Zimbabwe's ruling Zanu-PF party has won Thursday's general elections, according to final official results.
Mugabe has said he wants to change the constitution
The outcome gives the party a two-thirds parliamentary majority that enables President Robert Mugabe to amend the constitution.
Mr Mugabe said it was a moment of great joy - but the opposition has accused his party of fixing the ballot.
Election observers from southern Africa have postponed their statement on the fairness of the election.
They are reported to have said this was in order to investigate a number of discrepancies.
But the South African observer mission has said the vote reflected the will of the people.
Zanu-PF won 78 of the 120 contested seats, according to final results issued by the chief election officer.
The opposition Movement for Democratic Change (MDC) picked up 41 seats and an independent candidate won one.
Zanu-PF: 78 seats
MDC: 41 seats
Independent: 1 seat
Elected seats: 120 seats
Seats appointed by the president: 30
Under Zimbabwean law, Mr Mugabe has the power to appoint another 30 MPs in the 150-seat chamber, giving Zanu-PF a two-thirds majority.
"This is a moment of victory for my party and the victory of my party translates itself, naturally, into a victory for our country," the 81-year-old president said.
The MDC has dismissed the poll as a fraud, citing evidence of ballot stuffing and highlighting flaws in the electoral system.
Party leader Morgan Tsvangirai the results did not reflect "the will of the people".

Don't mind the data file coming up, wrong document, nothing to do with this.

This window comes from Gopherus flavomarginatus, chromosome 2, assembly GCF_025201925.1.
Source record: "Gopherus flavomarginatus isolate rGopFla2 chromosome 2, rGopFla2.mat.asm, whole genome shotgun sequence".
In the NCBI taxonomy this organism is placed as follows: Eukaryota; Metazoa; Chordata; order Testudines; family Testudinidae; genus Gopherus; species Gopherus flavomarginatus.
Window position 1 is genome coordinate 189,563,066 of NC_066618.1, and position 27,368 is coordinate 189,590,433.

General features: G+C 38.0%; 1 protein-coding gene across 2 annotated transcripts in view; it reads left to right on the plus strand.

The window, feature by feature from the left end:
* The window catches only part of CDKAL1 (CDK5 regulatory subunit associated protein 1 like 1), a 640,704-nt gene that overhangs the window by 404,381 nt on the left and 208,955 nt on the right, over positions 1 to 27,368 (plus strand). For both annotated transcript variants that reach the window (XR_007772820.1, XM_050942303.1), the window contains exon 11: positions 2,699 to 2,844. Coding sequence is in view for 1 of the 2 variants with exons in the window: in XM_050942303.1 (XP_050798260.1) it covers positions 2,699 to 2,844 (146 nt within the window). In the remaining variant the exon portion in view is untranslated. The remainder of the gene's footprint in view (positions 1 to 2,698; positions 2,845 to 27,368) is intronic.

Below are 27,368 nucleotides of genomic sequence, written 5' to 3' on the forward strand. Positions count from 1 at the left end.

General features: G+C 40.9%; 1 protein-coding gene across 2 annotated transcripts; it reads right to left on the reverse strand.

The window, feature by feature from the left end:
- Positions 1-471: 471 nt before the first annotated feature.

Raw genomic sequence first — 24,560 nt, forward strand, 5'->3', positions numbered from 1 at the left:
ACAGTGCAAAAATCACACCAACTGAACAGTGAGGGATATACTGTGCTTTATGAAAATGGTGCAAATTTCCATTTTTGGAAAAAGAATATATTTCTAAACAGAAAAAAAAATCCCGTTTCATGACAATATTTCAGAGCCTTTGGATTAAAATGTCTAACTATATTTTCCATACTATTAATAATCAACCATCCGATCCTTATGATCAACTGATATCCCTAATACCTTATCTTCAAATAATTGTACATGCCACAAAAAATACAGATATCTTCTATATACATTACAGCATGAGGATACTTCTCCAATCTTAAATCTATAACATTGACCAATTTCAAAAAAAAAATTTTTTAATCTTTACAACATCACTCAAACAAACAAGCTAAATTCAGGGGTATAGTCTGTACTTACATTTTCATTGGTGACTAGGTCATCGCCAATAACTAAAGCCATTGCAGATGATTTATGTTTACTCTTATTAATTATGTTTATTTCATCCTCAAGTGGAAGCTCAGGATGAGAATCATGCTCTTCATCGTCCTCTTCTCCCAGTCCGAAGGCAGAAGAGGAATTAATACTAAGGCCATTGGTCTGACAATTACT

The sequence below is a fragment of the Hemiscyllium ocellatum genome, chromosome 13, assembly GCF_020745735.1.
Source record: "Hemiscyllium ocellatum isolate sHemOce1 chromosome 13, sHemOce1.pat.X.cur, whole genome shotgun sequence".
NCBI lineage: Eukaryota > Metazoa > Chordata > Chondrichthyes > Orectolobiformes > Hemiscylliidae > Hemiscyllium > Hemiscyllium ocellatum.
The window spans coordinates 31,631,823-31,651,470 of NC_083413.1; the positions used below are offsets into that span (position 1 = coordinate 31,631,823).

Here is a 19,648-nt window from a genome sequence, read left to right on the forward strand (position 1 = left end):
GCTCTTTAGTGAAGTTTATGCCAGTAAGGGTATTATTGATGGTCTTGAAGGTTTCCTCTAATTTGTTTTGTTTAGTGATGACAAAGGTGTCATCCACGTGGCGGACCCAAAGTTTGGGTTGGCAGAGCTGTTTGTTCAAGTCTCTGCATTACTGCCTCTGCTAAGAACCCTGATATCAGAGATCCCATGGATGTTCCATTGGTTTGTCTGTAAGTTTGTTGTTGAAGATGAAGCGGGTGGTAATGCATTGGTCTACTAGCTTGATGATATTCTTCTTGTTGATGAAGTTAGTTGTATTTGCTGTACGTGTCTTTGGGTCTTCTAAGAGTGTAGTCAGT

Another senior MDC member said the party had decided to call a one-day national strike in protest - although the date has yet to be decided.
Britain, America, human rights groups and other observers, have said the election was not free and fair.
Election monitors from the Southern African Development Community ( SADC) were due to report on Saturday.
But they reportedly postponed their announcement, saying there are major queries over a quarter of the polling stations and they further investigation are needed.
Justice Minister Patrick Chinamasa told the BBC's Focus on Africa programme that he rejected claims that the election was "flawed".
"These were the most free and fair elections in the world," he said.
In 2000, Zanu-PF won a majority of seats but fell short of a two-thirds majority which allows the constitution to be changed.
Mr Mugabe has long said he wanted to amend the constitution to establish a second parliamentary chamber.
Critics accuse him of wanting to pack the chamber with his own supporters to extend his influence after he retires.